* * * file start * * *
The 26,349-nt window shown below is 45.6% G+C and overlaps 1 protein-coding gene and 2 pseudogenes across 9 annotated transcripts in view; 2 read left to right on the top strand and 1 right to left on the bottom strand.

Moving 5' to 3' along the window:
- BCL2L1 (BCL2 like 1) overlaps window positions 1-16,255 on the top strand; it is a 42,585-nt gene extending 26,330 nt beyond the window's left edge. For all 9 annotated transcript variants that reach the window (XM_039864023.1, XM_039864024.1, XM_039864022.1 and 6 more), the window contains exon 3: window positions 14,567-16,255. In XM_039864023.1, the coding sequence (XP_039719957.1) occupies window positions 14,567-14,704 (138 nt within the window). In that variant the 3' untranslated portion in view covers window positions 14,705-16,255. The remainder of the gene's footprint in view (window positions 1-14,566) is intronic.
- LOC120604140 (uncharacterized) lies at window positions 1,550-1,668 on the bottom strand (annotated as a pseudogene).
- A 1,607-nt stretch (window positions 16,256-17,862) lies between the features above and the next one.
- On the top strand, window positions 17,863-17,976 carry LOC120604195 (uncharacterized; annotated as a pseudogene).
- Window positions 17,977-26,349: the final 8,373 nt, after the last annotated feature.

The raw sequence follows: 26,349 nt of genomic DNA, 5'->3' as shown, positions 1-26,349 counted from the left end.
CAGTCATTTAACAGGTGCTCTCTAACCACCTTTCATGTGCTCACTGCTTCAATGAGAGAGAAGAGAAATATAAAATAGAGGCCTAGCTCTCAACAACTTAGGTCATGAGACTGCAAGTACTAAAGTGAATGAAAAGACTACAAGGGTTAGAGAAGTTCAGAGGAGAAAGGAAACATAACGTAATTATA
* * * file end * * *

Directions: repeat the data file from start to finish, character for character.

The 26,349-nt window shown below is 45.6% G+C and overlaps 1 protein-coding gene and 2 pseudogenes across 9 annotated transcripts in view; 2 read left to right on the top strand and 1 right to left on the bottom strand.

Moving 5' to 3' along the window:
- BCL2L1 (BCL2 like 1) overlaps window positions 1-16,255 on the top strand; it is a 42,585-nt gene extending 26,330 nt beyond the window's left edge. For all 9 annotated transcript variants that reach the window (XM_039864023.1, XM_039864024.1, XM_039864022.1 and 6 more), the window contains exon 3: window positions 14,567-16,255. In XM_039864023.1, the coding sequence (XP_039719957.1) occupies window positions 14,567-14,704 (138 nt within the window). In that variant the 3' untranslated portion in view covers window positions 14,705-16,255. The remainder of the gene's footprint in view (window positions 1-14,566) is intronic.
- LOC120604140 (uncharacterized) lies at window positions 1,550-1,668 on the bottom strand (annotated as a pseudogene).
- A 1,607-nt stretch (window positions 16,256-17,862) lies between the features above and the next one.
- On the top strand, window positions 17,863-17,976 carry LOC120604195 (uncharacterized; annotated as a pseudogene).
- Window positions 17,977-26,349: the final 8,373 nt, after the last annotated feature.

The raw sequence follows: 26,349 nt of genomic DNA, 5'->3' as shown, positions 1-26,349 counted from the left end.
CAGTCATTTAACAGGTGCTCTCTAACCACCTTTCATGTGCTCACTGCTTCAATGAGAGAGAAGAGAAATATAAAATAGAGGCCTAGCTCTCAACAACTTAGGTCATGAGACTGCAAGTACTAAAGTGAATGAAAAGACTACAAGGGTTAGAGAAGTTCAGAGGAGAAAGGAAACATAACGTAATTATA